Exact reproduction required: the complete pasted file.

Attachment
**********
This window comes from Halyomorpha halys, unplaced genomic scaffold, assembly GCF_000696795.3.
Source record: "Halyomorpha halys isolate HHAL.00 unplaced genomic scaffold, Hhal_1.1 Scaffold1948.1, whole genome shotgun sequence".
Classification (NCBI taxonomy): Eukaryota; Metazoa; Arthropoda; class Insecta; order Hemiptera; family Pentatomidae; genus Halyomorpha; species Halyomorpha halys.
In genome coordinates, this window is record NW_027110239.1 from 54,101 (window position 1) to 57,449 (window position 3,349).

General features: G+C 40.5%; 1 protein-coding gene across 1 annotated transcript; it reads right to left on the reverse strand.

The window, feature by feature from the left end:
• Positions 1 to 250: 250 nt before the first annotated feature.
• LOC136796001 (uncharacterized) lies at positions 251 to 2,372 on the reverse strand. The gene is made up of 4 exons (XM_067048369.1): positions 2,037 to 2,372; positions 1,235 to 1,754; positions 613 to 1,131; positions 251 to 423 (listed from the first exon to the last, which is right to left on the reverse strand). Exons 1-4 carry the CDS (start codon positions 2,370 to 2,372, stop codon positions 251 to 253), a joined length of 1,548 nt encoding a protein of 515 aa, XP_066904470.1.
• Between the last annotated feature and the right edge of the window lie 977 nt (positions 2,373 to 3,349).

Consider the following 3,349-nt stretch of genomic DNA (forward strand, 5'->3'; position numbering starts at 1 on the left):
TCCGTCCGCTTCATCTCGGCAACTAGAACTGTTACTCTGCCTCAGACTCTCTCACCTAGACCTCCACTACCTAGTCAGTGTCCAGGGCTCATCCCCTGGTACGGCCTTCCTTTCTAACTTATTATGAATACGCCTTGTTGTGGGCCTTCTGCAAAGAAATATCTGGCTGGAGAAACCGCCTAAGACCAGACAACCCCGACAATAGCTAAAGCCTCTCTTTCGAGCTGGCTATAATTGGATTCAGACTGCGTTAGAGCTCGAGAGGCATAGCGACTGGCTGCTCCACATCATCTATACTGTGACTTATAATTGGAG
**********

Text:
This window comes from Halyomorpha halys, unplaced genomic scaffold, assembly GCF_000696795.3.
Source record: "Halyomorpha halys isolate HHAL.00 unplaced genomic scaffold, Hhal_1.1 Scaffold1948.1, whole genome shotgun sequence".
Classification (NCBI taxonomy): Eukaryota; Metazoa; Arthropoda; class Insecta; order Hemiptera; family Pentatomidae; genus Halyomorpha; species Halyomorpha halys.
In genome coordinates, this window is record NW_027110239.1 from 54,101 (window position 1) to 57,449 (window position 3,349).

General features: G+C 40.5%; 1 protein-coding gene across 1 annotated transcript; it reads right to left on the reverse strand.

The window, feature by feature from the left end:
• Positions 1 to 250: 250 nt before the first annotated feature.
• LOC136796001 (uncharacterized) lies at positions 251 to 2,372 on the reverse strand. The gene is made up of 4 exons (XM_067048369.1): positions 2,037 to 2,372; positions 1,235 to 1,754; positions 613 to 1,131; positions 251 to 423 (listed from the first exon to the last, which is right to left on the reverse strand). Exons 1-4 carry the CDS (start codon positions 2,370 to 2,372, stop codon positions 251 to 253), a joined length of 1,548 nt encoding a protein of 515 aa, XP_066904470.1.
• Between the last annotated feature and the right edge of the window lie 977 nt (positions 2,373 to 3,349).

Consider the following 3,349-nt stretch of genomic DNA (forward strand, 5'->3'; position numbering starts at 1 on the left):
TCCGTCCGCTTCATCTCGGCAACTAGAACTGTTACTCTGCCTCAGACTCTCTCACCTAGACCTCCACTACCTAGTCAGTGTCCAGGGCTCATCCCCTGGTACGGCCTTCCTTTCTAACTTATTATGAATACGCCTTGTTGTGGGCCTTCTGCAAAGAAATATCTGGCTGGAGAAACCGCCTAAGACCAGACAACCCCGACAATAGCTAAAGCCTCTCTTTCGAGCTGGCTATAATTGGATTCAGACTGCGTTAGAGCTCGAGAGGCATAGCGACTGGCTGCTCCACATCATCTATACTGTGACTTATAATTGGAG